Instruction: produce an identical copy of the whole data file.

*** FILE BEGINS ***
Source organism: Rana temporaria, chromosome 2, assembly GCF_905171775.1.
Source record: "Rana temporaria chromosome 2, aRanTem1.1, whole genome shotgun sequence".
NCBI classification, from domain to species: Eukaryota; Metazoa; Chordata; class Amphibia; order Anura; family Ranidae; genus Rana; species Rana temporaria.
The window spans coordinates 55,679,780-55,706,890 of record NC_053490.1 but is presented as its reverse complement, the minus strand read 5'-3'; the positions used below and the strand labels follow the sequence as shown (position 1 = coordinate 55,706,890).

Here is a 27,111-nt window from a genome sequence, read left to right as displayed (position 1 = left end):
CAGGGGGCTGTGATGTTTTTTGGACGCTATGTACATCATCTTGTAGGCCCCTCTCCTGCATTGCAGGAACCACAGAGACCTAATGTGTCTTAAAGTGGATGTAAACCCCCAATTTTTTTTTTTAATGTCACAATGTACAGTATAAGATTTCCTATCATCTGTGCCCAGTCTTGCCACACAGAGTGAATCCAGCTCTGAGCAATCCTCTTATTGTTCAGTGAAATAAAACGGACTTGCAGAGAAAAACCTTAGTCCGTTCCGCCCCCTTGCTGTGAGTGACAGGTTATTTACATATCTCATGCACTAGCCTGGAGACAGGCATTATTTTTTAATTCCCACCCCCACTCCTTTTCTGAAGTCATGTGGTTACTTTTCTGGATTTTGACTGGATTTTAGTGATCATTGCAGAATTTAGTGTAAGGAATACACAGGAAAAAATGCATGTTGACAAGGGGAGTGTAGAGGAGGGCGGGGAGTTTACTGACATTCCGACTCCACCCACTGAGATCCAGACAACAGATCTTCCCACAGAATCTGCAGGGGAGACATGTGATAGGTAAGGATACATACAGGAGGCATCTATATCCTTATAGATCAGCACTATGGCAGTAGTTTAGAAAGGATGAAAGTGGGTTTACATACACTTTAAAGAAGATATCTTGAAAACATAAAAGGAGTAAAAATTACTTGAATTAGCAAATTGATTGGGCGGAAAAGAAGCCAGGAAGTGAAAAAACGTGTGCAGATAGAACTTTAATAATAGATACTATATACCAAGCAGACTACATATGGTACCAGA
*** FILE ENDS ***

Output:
Source organism: Rana temporaria, chromosome 2, assembly GCF_905171775.1.
Source record: "Rana temporaria chromosome 2, aRanTem1.1, whole genome shotgun sequence".
NCBI classification, from domain to species: Eukaryota; Metazoa; Chordata; class Amphibia; order Anura; family Ranidae; genus Rana; species Rana temporaria.
The window spans coordinates 55,679,780-55,706,890 of record NC_053490.1 but is presented as its reverse complement, the minus strand read 5'-3'; the positions used below and the strand labels follow the sequence as shown (position 1 = coordinate 55,706,890).

Here is a 27,111-nt window from a genome sequence, read left to right as displayed (position 1 = left end):
CAGGGGGCTGTGATGTTTTTTGGACGCTATGTACATCATCTTGTAGGCCCCTCTCCTGCATTGCAGGAACCACAGAGACCTAATGTGTCTTAAAGTGGATGTAAACCCCCAATTTTTTTTTTTAATGTCACAATGTACAGTATAAGATTTCCTATCATCTGTGCCCAGTCTTGCCACACAGAGTGAATCCAGCTCTGAGCAATCCTCTTATTGTTCAGTGAAATAAAACGGACTTGCAGAGAAAAACCTTAGTCCGTTCCGCCCCCTTGCTGTGAGTGACAGGTTATTTACATATCTCATGCACTAGCCTGGAGACAGGCATTATTTTTTAATTCCCACCCCCACTCCTTTTCTGAAGTCATGTGGTTACTTTTCTGGATTTTGACTGGATTTTAGTGATCATTGCAGAATTTAGTGTAAGGAATACACAGGAAAAAATGCATGTTGACAAGGGGAGTGTAGAGGAGGGCGGGGAGTTTACTGACATTCCGACTCCACCCACTGAGATCCAGACAACAGATCTTCCCACAGAATCTGCAGGGGAGACATGTGATAGGTAAGGATACATACAGGAGGCATCTATATCCTTATAGATCAGCACTATGGCAGTAGTTTAGAAAGGATGAAAGTGGGTTTACATACACTTTAAAGAAGATATCTTGAAAACATAAAAGGAGTAAAAATTACTTGAATTAGCAAATTGATTGGGCGGAAAAGAAGCCAGGAAGTGAAAAAACGTGTGCAGATAGAACTTTAATAATAGATACTATATACCAAGCAGACTACATATGGTACCAGA